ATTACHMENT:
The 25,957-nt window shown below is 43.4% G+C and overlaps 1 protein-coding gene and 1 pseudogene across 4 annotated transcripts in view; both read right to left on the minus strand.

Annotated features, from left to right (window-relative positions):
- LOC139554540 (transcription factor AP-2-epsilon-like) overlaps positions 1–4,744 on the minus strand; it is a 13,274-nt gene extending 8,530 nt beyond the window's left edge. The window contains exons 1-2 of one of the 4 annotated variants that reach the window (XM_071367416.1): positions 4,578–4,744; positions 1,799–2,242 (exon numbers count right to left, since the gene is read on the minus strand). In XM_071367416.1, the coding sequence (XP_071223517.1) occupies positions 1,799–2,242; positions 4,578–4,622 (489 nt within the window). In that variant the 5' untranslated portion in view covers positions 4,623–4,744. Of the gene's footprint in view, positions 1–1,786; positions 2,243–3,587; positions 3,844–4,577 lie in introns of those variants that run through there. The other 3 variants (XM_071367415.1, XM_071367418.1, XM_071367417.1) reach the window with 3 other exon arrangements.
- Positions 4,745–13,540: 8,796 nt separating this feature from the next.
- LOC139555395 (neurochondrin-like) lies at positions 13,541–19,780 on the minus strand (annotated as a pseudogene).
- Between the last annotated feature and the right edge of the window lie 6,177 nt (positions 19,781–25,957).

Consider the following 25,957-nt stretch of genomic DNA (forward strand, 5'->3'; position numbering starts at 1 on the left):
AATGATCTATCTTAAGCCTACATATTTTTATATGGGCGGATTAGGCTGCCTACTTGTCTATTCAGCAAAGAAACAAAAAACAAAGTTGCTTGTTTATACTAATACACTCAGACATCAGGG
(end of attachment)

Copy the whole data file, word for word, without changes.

The 25,957-nt window shown below is 43.4% G+C and overlaps 1 protein-coding gene and 1 pseudogene across 4 annotated transcripts in view; both read right to left on the minus strand.

Annotated features, from left to right (window-relative positions):
- LOC139554540 (transcription factor AP-2-epsilon-like) overlaps positions 1–4,744 on the minus strand; it is a 13,274-nt gene extending 8,530 nt beyond the window's left edge. The window contains exons 1-2 of one of the 4 annotated variants that reach the window (XM_071367416.1): positions 4,578–4,744; positions 1,799–2,242 (exon numbers count right to left, since the gene is read on the minus strand). In XM_071367416.1, the coding sequence (XP_071223517.1) occupies positions 1,799–2,242; positions 4,578–4,622 (489 nt within the window). In that variant the 5' untranslated portion in view covers positions 4,623–4,744. Of the gene's footprint in view, positions 1–1,786; positions 2,243–3,587; positions 3,844–4,577 lie in introns of those variants that run through there. The other 3 variants (XM_071367415.1, XM_071367418.1, XM_071367417.1) reach the window with 3 other exon arrangements.
- Positions 4,745–13,540: 8,796 nt separating this feature from the next.
- LOC139555395 (neurochondrin-like) lies at positions 13,541–19,780 on the minus strand (annotated as a pseudogene).
- Between the last annotated feature and the right edge of the window lie 6,177 nt (positions 19,781–25,957).

Consider the following 25,957-nt stretch of genomic DNA (forward strand, 5'->3'; position numbering starts at 1 on the left):
AATGATCTATCTTAAGCCTACATATTTTTATATGGGCGGATTAGGCTGCCTACTTGTCTATTCAGCAAAGAAACAAAAAACAAAGTTGCTTGTTTATACTAATACACTCAGACATCAGGG